Gospel music on a CD called “Joyous #4” played for most of the squished-against-the-wall-11-hour-14-hour-bus-ride.  Great.  And Foster is one of those people who is used to being a boss so he asks a question and then interrupts you to provide the answer.  He was a very nice man, but I found it far too difficult to have a conversation with him because it required me to continue raising my voice to finished my sentences rather than having him constantly drowning me out.

Interrupting is a really bad habit that I find often among African men.  They love to interrupt and talk over people.  I found it was taking too much of my energy, so I dug my iPod out of my backpack and disappeared into music.  I am sure it made me look rude, but I was just tired of having a rude conversation.  It is tough to know what to do when you are finished with someone conversationally because they are too domineering. Should you just allow yourself to look rude disappearing from conversational potential? Or should you point out the flaw in the person explaining why you will be disappearing from conversation thereby making the environment uncomfortable?  You appear rude because of someone else’s rudeness or you are rude for telling someone else that they are being rude.  It is a weird situation to know what to do with…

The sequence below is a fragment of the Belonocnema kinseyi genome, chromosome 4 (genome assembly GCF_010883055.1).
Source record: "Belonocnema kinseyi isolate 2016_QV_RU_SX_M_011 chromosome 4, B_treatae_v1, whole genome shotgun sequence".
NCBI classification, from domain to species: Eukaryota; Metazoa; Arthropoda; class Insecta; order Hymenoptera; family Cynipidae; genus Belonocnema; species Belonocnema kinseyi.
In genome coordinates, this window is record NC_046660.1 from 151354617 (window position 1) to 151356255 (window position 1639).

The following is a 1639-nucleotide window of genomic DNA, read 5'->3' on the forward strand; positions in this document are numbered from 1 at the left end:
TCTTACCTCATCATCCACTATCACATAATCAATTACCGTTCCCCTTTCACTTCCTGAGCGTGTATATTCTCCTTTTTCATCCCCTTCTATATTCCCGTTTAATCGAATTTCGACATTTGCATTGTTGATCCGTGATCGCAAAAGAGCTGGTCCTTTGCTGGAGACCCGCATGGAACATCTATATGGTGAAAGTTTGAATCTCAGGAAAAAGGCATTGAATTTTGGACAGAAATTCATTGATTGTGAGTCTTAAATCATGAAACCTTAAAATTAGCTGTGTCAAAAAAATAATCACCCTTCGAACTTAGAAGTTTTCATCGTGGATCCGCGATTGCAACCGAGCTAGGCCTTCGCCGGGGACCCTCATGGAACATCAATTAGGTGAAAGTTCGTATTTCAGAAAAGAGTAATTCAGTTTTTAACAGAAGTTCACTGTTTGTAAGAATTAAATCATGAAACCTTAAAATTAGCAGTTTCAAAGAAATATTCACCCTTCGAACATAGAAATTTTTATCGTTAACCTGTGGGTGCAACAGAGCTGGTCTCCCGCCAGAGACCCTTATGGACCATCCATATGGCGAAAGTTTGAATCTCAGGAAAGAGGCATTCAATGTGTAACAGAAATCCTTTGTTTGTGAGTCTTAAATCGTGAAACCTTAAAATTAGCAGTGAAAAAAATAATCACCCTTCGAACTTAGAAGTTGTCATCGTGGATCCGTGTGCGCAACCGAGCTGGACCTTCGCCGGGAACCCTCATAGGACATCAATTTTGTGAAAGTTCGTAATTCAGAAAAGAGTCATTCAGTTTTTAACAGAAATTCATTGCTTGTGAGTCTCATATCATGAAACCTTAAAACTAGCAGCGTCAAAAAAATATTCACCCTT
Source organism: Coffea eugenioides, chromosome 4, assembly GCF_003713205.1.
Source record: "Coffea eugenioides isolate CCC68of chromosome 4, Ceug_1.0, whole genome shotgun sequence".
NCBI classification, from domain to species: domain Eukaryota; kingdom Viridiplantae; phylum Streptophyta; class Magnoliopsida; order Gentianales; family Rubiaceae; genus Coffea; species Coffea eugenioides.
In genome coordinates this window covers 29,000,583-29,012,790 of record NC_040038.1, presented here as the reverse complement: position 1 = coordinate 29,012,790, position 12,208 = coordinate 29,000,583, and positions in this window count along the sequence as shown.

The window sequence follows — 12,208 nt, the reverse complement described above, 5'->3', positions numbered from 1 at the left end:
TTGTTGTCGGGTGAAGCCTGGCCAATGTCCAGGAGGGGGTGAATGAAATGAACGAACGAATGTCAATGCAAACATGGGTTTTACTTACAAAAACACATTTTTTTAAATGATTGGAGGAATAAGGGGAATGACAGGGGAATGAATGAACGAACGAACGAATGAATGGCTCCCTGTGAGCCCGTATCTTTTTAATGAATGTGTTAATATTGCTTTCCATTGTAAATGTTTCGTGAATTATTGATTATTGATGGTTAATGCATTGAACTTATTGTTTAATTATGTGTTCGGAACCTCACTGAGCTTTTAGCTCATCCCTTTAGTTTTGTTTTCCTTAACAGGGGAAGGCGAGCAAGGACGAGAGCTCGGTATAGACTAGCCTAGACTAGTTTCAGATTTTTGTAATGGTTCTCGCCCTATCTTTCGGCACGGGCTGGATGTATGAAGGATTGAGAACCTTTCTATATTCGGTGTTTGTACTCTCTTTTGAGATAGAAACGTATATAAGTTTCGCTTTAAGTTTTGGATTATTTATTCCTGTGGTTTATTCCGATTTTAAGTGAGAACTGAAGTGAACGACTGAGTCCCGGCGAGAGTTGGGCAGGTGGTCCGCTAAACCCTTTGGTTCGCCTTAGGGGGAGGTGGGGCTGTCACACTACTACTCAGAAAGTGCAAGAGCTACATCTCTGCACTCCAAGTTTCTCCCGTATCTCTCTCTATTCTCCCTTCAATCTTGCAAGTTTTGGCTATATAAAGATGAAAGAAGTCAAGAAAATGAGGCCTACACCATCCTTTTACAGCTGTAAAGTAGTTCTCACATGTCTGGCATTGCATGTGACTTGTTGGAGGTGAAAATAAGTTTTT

Crossing the bridge between Zimbabwe and South Africa.

Crossing the bridge between Zimbabwe and South Africa.

At 21:00, we crossed, went through customs, exited Zimbabwe and entered South Africa.  We stopped at a fuel station for a rest just inside of South Africa.  The front doors of the gas station were automatic.  I have not seen that in so long that it seemed strange to me.  I felt like I was in some weird old-future of my life…

I have heard nothing but negativity about Johannesburg and South Africa from everyone, so we will see how it all goes.  But, this sign greeted me at the front doors of the fuel station with the automatic doors….

Oooh, you should probably keep your things deep in your pockets.

Oooh, you should probably keep your things deep in your pockets.

And, in the bathrooms sits a man in a chair.  His job just seems to be to make sure that the bathrooms remain safe.  Hmmm….